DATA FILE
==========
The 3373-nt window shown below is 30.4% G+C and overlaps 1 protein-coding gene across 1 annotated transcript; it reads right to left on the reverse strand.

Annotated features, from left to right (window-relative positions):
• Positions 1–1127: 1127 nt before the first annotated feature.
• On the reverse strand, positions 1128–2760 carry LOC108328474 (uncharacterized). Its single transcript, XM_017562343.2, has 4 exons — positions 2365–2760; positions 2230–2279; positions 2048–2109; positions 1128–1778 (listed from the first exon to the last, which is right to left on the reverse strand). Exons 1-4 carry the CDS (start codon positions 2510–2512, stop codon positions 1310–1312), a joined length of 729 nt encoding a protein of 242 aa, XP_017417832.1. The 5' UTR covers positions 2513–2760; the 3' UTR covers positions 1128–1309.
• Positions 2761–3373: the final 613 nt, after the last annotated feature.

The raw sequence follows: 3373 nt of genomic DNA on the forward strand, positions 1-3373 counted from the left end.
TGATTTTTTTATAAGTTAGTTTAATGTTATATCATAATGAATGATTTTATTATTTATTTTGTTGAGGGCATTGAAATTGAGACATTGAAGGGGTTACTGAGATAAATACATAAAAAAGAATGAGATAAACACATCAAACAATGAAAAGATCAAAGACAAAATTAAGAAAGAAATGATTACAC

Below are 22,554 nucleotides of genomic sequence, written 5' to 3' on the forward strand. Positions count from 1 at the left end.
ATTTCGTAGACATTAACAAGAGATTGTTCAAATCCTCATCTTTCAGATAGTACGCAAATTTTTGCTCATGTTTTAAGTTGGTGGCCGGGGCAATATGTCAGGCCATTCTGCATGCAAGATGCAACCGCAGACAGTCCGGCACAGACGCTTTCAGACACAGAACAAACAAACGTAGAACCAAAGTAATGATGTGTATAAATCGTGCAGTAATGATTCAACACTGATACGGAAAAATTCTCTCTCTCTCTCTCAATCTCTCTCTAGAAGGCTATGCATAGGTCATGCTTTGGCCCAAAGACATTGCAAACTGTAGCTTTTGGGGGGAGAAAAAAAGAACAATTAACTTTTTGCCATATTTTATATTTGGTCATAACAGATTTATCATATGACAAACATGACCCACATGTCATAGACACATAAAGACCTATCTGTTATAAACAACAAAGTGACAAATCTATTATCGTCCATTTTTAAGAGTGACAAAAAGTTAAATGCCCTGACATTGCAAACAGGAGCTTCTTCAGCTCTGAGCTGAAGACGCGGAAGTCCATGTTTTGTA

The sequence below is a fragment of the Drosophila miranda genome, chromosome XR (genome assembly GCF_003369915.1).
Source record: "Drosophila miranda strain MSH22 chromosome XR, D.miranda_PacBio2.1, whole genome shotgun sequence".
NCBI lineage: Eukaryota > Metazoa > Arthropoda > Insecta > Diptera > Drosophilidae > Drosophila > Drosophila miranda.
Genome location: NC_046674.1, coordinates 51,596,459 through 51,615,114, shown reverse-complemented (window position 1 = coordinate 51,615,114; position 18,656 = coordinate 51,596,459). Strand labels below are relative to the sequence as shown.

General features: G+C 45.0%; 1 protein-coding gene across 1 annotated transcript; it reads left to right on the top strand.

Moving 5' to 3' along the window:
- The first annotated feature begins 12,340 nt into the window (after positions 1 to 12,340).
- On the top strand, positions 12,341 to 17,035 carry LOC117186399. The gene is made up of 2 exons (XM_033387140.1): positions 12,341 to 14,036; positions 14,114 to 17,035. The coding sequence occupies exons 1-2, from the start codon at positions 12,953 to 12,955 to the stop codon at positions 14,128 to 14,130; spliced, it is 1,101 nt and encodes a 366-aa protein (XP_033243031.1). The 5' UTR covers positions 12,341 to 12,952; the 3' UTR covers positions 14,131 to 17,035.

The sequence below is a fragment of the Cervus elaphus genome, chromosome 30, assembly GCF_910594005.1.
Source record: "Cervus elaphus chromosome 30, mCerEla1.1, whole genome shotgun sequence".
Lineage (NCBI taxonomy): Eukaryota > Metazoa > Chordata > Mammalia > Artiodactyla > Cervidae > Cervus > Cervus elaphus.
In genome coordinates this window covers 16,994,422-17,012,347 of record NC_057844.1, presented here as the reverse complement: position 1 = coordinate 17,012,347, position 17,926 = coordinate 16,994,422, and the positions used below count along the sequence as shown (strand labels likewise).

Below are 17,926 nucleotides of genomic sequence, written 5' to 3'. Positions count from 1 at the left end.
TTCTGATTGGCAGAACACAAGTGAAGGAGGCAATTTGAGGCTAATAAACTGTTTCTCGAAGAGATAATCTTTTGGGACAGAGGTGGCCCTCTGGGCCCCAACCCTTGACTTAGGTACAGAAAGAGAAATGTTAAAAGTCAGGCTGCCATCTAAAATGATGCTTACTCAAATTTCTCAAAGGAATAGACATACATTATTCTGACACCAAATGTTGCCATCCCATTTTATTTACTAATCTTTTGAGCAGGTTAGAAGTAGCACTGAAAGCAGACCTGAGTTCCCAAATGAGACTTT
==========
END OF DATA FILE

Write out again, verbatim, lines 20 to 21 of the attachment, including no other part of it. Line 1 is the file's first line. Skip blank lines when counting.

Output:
Lineage (NCBI taxonomy): Eukaryota > Metazoa > Chordata > Mammalia > Artiodactyla > Cervidae > Cervus > Cervus elaphus.
In genome coordinates this window covers 16,994,422-17,012,347 of record NC_057844.1, presented here as the reverse complement: position 1 = coordinate 17,012,347, position 17,926 = coordinate 16,994,422, and the positions used below count along the sequence as shown (strand labels likewise).